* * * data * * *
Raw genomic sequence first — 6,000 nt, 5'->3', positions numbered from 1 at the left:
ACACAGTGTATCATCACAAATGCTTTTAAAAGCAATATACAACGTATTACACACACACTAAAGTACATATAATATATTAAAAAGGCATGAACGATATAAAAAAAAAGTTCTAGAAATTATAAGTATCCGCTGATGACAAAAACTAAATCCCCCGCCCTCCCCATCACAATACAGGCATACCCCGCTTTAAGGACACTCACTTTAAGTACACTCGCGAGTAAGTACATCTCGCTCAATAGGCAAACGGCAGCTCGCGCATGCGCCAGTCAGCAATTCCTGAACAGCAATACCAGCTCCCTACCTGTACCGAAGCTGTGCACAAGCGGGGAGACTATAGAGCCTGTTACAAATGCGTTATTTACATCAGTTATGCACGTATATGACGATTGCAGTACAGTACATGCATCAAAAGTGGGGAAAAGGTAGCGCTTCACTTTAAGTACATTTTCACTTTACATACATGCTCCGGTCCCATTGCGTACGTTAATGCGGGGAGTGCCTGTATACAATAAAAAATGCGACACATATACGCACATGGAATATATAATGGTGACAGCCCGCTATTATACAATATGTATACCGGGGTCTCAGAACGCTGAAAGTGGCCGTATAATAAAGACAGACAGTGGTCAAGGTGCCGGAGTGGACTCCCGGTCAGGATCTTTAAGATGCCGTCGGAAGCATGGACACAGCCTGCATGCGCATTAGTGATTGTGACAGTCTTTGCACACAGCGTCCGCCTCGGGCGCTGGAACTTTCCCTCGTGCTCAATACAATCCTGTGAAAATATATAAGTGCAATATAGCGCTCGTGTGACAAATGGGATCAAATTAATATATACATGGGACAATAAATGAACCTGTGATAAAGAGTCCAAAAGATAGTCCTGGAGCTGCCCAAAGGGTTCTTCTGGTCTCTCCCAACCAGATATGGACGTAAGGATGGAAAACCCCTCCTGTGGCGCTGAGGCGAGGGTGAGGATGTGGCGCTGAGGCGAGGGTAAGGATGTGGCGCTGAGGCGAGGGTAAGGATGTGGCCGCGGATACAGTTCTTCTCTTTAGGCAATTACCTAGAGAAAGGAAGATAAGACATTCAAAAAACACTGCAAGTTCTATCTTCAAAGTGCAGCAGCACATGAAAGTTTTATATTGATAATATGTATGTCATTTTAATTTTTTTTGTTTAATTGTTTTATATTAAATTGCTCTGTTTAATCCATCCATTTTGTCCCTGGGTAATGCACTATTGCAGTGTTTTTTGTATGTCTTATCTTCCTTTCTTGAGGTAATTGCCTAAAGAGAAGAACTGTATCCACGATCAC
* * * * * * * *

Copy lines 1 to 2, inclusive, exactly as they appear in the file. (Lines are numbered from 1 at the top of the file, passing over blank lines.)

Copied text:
Raw genomic sequence first — 6,000 nt, 5'->3', positions numbered from 1 at the left:
ACACAGTGTATCATCACAAATGCTTTTAAAAGCAATATACAACGTATTACACACACACTAAAGTACATATAATATATTAAAAAGGCATGAACGATATAAAAAAAAAGTTCTAGAAATTATAAGTATCCGCTGATGACAAAAACTAAATCCCCCGCCCTCCCCATCACAATACAGGCATACCCCGCTTTAAGGACACTCACTTTAAGTACACTCGCGAGTAAGTACATCTCGCTCAATAGGCAAACGGCAGCTCGCGCATGCGCCAGTCAGCAATTCCTGAACAGCAATACCAGCTCCCTACCTGTACCGAAGCTGTGCACAAGCGGGGAGACTATAGAGCCTGTTACAAATGCGTTATTTACATCAGTTATGCACGTATATGACGATTGCAGTACAGTACATGCATCAAAAGTGGGGAAAAGGTAGCGCTTCACTTTAAGTACATTTTCACTTTACATACATGCTCCGGTCCCATTGCGTACGTTAATGCGGGGAGTGCCTGTATACAATAAAAAATGCGACACATATACGCACATGGAATATATAATGGTGACAGCCCGCTATTATACAATATGTATACCGGGGTCTCAGAACGCTGAAAGTGGCCGTATAATAAAGACAGACAGTGGTCAAGGTGCCGGAGTGGACTCCCGGTCAGGATCTTTAAGATGCCGTCGGAAGCATGGACACAGCCTGCATGCGCATTAGTGATTGTGACAGTCTTTGCACACAGCGTCCGCCTCGGGCGCTGGAACTTTCCCTCGTGCTCAATACAATCCTGTGAAAATATATAAGTGCAATATAGCGCTCGTGTGACAAATGGGATCAAATTAATATATACATGGGACAATAAATGAACCTGTGATAAAGAGTCCAAAAGATAGTCCTGGAGCTGCCCAAAGGGTTCTTCTGGTCTCTCCCAACCAGATATGGACGTAAGGATGGAAAACCCCTCCTGTGGCGCTGAGGCGAGGGTGAGGATGTGGCGCTGAGGCGAGGGTAAGGATGTGGCGCTGAGGCGAGGGTAAGGATGTGGCCGCGGATACAGTTCTTCTCTTTAGGCAATTACCTAGAGAAAGGAAGATAAGACATTCAAAAAACACTGCAAGTTCTATCTTCAAAGTGCAGCAGCACATGAAAGTTTTATATTGATAATATGTATGTCATTTTAATTTTTTTTGTTTAATTGTTTTATATTAAATTGCTCTGTTTAATCCATCCATTTTGTCCCTGGGTAATGCACTATTGCAGTGTTTTTTGTATGTCTTATCTTCCTTTCTTGAGGTAATTGCCTAAAGAGAAGAACTGTATCCACGATCAC